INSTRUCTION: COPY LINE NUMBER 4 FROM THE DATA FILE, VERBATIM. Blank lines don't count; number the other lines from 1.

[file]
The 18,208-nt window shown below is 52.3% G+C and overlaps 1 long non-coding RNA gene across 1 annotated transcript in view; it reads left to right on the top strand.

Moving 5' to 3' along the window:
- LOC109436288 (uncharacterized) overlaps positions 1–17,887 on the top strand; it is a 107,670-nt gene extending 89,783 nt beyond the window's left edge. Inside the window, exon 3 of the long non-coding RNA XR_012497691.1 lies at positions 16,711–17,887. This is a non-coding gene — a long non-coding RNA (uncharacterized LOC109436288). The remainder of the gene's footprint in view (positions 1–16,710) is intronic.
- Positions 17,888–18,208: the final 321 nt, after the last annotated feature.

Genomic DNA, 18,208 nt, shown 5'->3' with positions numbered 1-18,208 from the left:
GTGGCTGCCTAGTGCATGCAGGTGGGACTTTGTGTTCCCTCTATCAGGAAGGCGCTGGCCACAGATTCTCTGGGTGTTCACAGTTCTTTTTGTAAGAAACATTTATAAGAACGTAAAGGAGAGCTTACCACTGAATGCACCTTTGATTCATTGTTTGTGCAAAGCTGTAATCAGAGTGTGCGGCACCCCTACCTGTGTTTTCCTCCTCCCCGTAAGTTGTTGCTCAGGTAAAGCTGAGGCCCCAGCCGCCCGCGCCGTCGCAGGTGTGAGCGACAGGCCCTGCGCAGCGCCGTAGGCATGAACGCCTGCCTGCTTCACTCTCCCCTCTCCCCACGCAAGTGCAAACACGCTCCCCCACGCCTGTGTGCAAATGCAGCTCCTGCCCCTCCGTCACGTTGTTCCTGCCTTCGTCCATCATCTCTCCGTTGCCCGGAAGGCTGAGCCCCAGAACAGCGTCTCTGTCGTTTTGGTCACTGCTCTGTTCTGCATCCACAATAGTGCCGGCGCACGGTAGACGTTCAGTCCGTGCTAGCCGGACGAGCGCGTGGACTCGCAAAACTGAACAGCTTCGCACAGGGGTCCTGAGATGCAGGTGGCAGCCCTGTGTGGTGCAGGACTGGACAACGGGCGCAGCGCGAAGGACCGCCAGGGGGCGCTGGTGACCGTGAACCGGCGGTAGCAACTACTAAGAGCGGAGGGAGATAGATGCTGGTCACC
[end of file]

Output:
- Positions 17,888–18,208: the final 321 nt, after the last annotated feature.